No announcement yet.

Request For Ariel Article

This topic is closed.
  • Filter
  • Time
  • Show
Clear All
new posts

  • Request For Ariel Article

    FYI: I came across this recent article on Newswire for those who have an

    The San Diego Union-Tribune, SUNDAY May 1, 1994
    Edition: FINAL Section: Business, Page I-1
    Word Count: 1435

    Ariel Life Systems now lies lifeless. Who done it? Probers are picking over
    the corpse for clues.
    The company is being liquidated in Chapter 7 bankruptcy. Also in Chapter 7 is
    the one-time San Diego multimillionaire who headed it, Donald Brucker.
    There were some characters on the payroll, to be sure.
    One was John F. D'Acquisto, the former Padres pitcher who has been making
    astonishingly preposterous statements of late: That as an investment adviser,
    his clients make 5 percent a week--that's week (italics)--and that he has
    $182 billion--that's billion (italics)--under management...all after being
    fired by Ariel a year ago.
    Ariel was a shell and a sham, D'Acquisto claims in a lawsuit.
    Meanwhile, the Securities and Exchange Commission (SEC) is investigating
    D'Acquisto's investment activities.

    Don't blame the product
    In the Ariel demise, many people are pointing fingers at one another, but one
    thing stands out: The company's products were good.
    Before its demise, Ariel Life Systems made and marketed computerized movement
    analysis systems, used by athletes to analyze their mechanics, and also
    utilized in medical rehabilitation.
    Ariel also made a computerized exercise system. The inventor of the machines,
    Gideon Ariel, a former officer of Ariel Life Systems, now has his own company
    selling the products.
    "(Ariel's) products were recognized in the industry as state of the art," and
    there was a good market for them, says John Bodkin, a business consultant to
    the debenture holders, who lost a collective $3 million in the calamity.
    "Having gone over the books, I can say it was very poorly managed," Bodkin
    says. "As financial problems increased, the only source of funds to bail (the
    company) out was a public offering," and management cooked the books for that
    offering, which never took place--pushing the company into bankruptcy.
    "They started with a good idea, and it quickly turned into basically a money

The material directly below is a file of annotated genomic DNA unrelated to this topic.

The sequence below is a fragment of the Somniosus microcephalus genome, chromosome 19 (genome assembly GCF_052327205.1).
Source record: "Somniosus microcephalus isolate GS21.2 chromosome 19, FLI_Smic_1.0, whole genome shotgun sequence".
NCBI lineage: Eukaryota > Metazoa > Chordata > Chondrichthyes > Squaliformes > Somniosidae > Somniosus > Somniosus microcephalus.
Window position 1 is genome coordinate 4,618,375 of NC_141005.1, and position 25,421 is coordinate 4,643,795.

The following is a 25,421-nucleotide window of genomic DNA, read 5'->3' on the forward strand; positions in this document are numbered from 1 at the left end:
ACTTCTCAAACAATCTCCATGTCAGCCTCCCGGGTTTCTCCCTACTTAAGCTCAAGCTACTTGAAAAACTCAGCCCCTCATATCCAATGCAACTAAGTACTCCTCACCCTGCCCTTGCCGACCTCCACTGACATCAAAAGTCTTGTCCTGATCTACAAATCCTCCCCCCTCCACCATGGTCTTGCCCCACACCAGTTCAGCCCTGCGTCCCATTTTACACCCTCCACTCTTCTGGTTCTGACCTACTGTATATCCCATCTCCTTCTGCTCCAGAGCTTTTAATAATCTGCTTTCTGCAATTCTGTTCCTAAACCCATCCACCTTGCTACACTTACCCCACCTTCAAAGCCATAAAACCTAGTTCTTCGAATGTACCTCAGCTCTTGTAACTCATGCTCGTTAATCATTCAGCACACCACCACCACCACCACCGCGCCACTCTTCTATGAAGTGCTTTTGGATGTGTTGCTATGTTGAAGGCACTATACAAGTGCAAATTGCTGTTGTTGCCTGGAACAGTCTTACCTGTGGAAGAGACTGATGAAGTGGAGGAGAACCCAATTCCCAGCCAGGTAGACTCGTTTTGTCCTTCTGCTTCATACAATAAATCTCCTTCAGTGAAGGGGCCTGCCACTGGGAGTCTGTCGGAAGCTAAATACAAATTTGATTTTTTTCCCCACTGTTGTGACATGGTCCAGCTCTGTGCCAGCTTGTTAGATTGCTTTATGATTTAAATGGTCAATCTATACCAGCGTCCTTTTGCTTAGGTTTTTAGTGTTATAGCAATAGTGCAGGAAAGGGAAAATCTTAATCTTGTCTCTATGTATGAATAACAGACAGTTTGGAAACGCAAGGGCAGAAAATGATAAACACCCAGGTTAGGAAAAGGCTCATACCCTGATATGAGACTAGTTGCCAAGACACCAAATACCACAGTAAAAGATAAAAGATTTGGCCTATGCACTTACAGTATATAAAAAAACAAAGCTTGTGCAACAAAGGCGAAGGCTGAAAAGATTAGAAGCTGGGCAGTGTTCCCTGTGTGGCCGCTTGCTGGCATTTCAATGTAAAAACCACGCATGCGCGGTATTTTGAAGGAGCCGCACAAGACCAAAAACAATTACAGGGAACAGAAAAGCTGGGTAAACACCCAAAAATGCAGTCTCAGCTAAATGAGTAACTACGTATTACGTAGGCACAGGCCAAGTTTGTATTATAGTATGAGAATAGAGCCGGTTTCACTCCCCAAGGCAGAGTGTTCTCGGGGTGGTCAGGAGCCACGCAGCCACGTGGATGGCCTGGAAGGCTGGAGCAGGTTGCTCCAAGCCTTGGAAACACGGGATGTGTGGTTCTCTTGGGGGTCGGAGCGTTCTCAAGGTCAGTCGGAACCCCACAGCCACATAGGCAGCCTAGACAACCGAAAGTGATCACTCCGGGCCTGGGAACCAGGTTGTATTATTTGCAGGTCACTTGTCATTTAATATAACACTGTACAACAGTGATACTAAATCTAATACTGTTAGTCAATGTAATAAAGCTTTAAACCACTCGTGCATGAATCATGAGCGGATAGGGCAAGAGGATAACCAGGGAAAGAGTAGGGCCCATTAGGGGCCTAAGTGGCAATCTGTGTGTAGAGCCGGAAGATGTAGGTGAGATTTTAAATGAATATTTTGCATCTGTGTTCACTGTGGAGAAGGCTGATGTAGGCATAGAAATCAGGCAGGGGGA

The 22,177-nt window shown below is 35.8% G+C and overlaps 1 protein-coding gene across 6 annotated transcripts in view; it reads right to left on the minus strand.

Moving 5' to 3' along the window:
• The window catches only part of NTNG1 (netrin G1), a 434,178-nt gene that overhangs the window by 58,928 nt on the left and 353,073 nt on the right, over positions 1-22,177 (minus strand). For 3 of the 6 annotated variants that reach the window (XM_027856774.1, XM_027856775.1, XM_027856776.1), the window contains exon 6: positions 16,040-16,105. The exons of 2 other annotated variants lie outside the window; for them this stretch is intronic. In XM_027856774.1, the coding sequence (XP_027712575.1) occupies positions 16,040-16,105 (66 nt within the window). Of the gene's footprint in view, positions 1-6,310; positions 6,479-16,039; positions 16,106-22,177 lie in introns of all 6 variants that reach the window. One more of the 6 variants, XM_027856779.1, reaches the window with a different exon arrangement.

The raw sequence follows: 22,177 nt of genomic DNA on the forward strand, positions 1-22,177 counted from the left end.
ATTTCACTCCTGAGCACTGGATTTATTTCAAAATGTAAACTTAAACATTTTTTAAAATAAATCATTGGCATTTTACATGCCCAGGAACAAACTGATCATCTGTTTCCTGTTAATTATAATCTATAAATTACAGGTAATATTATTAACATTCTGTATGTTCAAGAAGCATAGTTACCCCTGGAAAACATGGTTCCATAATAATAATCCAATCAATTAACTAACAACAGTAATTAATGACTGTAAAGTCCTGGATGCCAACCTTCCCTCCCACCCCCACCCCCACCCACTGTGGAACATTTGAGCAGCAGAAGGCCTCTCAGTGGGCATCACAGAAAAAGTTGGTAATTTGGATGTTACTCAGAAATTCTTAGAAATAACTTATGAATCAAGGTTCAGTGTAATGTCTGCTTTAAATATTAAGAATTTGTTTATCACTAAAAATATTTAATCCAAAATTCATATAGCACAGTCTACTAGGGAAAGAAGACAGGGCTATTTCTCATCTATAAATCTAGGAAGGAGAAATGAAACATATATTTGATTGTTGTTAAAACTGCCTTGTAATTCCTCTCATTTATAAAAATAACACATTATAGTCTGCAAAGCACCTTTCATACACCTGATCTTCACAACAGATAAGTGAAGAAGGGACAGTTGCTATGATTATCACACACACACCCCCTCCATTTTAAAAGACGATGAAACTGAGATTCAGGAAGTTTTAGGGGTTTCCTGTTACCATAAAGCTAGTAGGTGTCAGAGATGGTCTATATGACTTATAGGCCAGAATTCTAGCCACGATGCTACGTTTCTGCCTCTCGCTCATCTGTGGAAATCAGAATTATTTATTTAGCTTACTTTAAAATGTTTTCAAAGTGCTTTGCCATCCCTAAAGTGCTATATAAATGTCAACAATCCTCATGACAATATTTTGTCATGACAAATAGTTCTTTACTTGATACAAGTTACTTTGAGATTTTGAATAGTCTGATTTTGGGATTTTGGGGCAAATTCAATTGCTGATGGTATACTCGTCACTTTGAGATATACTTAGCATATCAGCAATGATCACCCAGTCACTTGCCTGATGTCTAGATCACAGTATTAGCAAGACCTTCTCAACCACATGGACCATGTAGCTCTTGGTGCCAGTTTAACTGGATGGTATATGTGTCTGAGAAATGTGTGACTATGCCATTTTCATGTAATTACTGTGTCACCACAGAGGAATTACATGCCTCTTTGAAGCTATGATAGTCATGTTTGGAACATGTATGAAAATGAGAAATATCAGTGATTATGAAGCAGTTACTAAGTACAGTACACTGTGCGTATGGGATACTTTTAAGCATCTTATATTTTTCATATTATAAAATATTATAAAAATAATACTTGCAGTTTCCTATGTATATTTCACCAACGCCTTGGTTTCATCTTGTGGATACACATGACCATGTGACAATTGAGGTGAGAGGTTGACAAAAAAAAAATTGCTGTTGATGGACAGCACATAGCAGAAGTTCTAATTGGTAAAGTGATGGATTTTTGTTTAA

siphon for the owners of the company," says attorney Kevin J. Hoyt, head of
    the debenture holders committee.
    "They were taking a lot of money out of a company that was losing money, and
    hiding that fact from investors," Hoyt says. "I believe that my clients were

    Chapter 7 challenge
    Indeed, such charges have been made in a pending challenge to the
    dischargeability of Brucker's debts in his Chapter 7 case. In a detailed
    document, the investors claim their money was solicited "by false pretenses,
    false representations and/or actual fraud and/or in violation of various
    securities laws."
    The complaint charges that management overstated sales, made untrue
    statements and omitted material facts in trying to put together the public
    "Many systems were listed as sold when in fact they had been shipped on a
    trial basis," say the investors. They charge that Ariel or his companies took
    out more than $1 million in the year ended June 1993 even though the company
    was on the edge of moribundity.
    Brucker took out half a million dollars during the same period, according to
    the irate investors.
    If the investors prevail, they will have future claim on any money that
    Brucker makes in his attempt to reconstruct his life. What's particularly
    poignant is that in 1980, Brucker was paid $23 million for a contact lens
    company he had launched two decades earlier.
    Now the money is gone, says Brucker--and his bankruptcy trustee, Richard M.
    Kipperman, agrees that there is no money for creditors.
    There appears to be little doubt that, in trying to boost sales, the company
    engaged in some loose practices--shipping products out on extremely easy
    terms, and counting them as sales.
    Indeed, Brucker says, "We were counting them as sales when they were shipped.
    That is correct. I thought sales at that time were honestly what I said they
    Says Ariel, "He (Brucker) created sales that did not exist--sending to a
    hospital based on a promise that this is a sale-- but he never sent product
    to someone who didn't exist."
    Customers didn't make down payments and were given 90 to 120 days to pay.
    "When we were supposed to get the money was questionable," allows Ariel.